There are also other, lesser-known fairy tales that feature helpful sisters. The Red King from Northern India, was brought to my attention by a blog post lamenting the lack of sisters in European fairy tales. Molly Whupple is a Hansel & Gretel variant in which there are three sisters instead of a brother and a sister. And then there’s Kate Crackernuts, a Scottish tale that involves a girl’s head being turned into a sheep’s head. The only practical result of this transformation seems to be embarrassment for the girl in question. Luckily her stepsister saves her, while also curing a prince along the way and scoring them both royal husbands.


Bad Sisters Flipped Into Good Ones

Some of the more well-known fairy tales feature sisters who don’t—to put it mildly—get along. These fairy tales tend to delve into the pitted-against-each-other, seething-with-jealousy, trying-to-(literally)-kill-each-other variety of sibling rivalry.

But even these stories can be retold in a way that make them about deeper, better relationships between siblings.

Cinderella’s wicked stepsisters are, of course, the quintessential bad sisters. But when this tale is flipped and the stepsisters are the main characters, the relationship between the two of them might be one you want to root for. Prime examples: Stepsister by Jennifer Donnelly and Confessions of an Ugly Stepsister by Gregory Maguire. Interestingly, both these books end up bringing all three sisters together in a complex but ultimately supportive relationship. (In the second book in the Sisters Ever After series, I’m going to give Cinderella a third stepsister, to give those relationships a new twist.)

In Beauty and the Beast—or at least in some versions of it—Beauty’s sisters conspire to keep her from returning to the Beast, almost leading to his death. In the Disney version, the sisters are written out of the story altogether. But in several retellings, the sisters are transformed into close friends who ultimately support Beauty and each other. Two of the most gorgeous of these retellings were written by the same person—Robin McKinley, author of Beauty and Rose Daughter.


Sisters Added

Frozen and Thornwood are not the only retellings to add sisters to a fairy tale that never had one in the original. Two other examples are Sisters Red by Jackson Pearce (which basically splits Little Red Riding Hood into two girls), and The Woodcutter Sisters books by Alethea Kontis, which mashes up a number of fairy tales and assigns each sister an adventure of her own.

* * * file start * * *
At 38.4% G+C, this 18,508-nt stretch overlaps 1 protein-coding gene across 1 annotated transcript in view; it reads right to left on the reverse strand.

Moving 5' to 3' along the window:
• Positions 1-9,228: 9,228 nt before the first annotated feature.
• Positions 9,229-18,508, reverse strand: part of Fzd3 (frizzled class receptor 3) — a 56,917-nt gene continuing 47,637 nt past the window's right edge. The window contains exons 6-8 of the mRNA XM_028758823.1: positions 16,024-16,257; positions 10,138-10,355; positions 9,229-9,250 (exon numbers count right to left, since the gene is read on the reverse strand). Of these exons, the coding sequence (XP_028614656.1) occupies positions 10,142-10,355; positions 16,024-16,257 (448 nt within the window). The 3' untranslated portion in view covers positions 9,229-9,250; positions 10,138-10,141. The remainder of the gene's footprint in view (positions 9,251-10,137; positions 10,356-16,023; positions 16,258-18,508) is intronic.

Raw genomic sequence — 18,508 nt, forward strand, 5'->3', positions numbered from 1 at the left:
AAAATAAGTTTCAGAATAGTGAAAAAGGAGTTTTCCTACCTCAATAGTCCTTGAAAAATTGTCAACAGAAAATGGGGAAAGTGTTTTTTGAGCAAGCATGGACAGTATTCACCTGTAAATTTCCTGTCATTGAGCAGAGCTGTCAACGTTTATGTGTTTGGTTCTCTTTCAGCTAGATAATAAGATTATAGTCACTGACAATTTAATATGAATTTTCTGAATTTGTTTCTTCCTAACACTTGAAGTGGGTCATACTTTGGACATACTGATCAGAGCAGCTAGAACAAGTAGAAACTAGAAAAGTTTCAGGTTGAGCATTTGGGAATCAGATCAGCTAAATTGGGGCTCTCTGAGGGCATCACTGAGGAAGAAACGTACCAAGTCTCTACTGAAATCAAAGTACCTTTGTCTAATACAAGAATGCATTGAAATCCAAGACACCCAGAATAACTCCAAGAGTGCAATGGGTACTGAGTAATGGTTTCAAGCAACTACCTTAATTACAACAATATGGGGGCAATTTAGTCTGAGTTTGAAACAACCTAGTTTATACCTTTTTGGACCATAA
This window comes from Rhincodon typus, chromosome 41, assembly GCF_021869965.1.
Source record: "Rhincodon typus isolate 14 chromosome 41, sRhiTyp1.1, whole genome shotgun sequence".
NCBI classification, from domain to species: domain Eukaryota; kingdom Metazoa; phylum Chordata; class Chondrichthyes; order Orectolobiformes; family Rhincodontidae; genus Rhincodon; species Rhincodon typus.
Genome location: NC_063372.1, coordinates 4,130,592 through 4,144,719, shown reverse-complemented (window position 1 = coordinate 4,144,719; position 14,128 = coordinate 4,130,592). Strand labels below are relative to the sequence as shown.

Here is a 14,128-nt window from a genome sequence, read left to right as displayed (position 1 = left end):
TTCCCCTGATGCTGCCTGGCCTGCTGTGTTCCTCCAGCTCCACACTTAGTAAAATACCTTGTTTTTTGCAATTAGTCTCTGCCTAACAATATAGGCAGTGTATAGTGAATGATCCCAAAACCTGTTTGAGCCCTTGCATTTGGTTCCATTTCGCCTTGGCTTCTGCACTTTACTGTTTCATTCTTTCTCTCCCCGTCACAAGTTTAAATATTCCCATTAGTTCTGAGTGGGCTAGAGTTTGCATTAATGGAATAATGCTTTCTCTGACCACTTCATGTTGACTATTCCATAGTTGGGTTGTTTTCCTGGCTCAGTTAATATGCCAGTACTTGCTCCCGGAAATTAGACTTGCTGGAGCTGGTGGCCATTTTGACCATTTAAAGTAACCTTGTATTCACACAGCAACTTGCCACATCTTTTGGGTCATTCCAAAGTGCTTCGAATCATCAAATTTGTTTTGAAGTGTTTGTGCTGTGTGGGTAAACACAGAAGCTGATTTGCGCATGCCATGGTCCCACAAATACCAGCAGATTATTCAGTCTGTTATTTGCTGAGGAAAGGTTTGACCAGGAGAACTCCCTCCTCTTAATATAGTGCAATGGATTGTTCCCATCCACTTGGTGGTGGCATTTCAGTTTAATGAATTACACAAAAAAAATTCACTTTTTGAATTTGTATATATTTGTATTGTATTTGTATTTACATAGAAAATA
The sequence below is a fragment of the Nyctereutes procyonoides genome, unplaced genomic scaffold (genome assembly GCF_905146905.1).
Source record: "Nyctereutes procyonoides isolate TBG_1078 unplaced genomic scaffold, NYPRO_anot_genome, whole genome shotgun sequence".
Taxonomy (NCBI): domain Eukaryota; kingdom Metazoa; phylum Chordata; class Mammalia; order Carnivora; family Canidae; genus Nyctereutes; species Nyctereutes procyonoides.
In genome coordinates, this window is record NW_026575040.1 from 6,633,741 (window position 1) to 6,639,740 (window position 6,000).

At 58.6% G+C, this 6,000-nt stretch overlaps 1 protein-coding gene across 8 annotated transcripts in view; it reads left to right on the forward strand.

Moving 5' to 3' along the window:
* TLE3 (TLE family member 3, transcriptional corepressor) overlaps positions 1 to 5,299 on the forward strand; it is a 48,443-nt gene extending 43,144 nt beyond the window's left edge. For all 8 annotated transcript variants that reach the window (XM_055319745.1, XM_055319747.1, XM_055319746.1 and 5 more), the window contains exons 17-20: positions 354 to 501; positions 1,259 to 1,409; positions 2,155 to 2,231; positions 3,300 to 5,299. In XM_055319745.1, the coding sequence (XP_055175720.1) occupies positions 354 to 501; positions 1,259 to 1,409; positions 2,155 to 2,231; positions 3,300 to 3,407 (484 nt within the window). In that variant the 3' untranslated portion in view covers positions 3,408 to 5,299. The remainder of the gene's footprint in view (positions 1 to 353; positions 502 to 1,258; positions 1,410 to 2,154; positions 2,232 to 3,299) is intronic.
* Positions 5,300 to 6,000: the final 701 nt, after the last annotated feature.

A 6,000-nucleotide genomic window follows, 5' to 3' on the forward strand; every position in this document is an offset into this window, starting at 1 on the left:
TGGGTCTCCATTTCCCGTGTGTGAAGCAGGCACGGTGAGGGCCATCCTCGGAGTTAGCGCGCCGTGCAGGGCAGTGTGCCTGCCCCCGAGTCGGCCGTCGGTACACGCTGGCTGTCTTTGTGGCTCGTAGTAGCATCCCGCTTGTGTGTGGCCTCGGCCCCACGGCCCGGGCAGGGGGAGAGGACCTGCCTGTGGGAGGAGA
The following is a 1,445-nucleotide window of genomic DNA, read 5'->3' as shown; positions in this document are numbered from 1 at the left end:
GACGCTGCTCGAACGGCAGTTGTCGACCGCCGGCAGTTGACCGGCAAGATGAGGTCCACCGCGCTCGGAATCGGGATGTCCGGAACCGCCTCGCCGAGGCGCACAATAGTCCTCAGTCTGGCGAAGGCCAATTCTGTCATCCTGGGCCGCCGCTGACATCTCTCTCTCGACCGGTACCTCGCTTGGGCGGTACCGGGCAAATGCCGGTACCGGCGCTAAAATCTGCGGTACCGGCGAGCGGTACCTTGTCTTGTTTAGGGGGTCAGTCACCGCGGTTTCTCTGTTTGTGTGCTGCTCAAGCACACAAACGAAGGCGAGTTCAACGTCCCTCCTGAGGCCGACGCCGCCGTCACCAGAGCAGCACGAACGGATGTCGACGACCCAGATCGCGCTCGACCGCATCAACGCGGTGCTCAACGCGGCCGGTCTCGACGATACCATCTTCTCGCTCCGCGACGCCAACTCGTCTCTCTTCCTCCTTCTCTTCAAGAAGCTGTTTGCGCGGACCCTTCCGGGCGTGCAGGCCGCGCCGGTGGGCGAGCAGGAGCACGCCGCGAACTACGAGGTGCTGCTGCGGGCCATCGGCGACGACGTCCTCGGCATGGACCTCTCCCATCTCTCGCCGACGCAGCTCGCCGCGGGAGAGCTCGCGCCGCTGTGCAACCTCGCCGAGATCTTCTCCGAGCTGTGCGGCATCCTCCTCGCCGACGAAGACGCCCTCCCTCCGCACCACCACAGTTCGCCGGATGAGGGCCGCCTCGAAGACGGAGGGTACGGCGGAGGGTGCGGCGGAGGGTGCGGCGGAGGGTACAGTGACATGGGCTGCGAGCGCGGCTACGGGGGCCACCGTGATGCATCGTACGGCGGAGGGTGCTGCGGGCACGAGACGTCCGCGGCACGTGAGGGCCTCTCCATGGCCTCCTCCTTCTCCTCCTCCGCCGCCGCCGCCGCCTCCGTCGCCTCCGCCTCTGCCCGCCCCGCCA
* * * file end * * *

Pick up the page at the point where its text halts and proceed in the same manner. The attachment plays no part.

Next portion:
You’ll notice one fairy tale that doesn’t appear on this list: Sleeping Beauty, which is the story I chose to retell in Thornwood. That story struck me as particularly ripe for this sort of retelling, because of its singular focus on Sleeping Beauty alone… despite the fact that the entire castle was put to sleep when she was. How did those people feel about being caught in the curse? What was Sleeping Beauty’s relationship to them? By giving Sleeping Beauty a little sister, I was able to both keep my retelling tied to the power of the original, but also expand it so that it’s not only about Sleeping Beauty and her prince. Turns out, when you add a sister to a story, you add a whole new dimension to it.

Fairy tale retellings have been popular for a long time, which means there must be many other examples I’ve missed. I’m hoping to hear about more fairy tale sisters in the comments! And if anyone has any theories about why there aren’t more of them, I’d love to hear those too.

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Leah Cypess is the author of four YA novels: Mistwood, Nightspell, Death Sworn, and Death Marked. Both Mistwood and Death Sworn were on the Kirkus Best Books for Teens list, and Death Sworn was a Teen Vogue “Most Exciting YA Book” of the year. She lives in Silver Spring, Maryland. Thornwoood is her middle grade debut. Visit her online at her website or follow her on Twitter @LeahCypess.

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Leah Cypess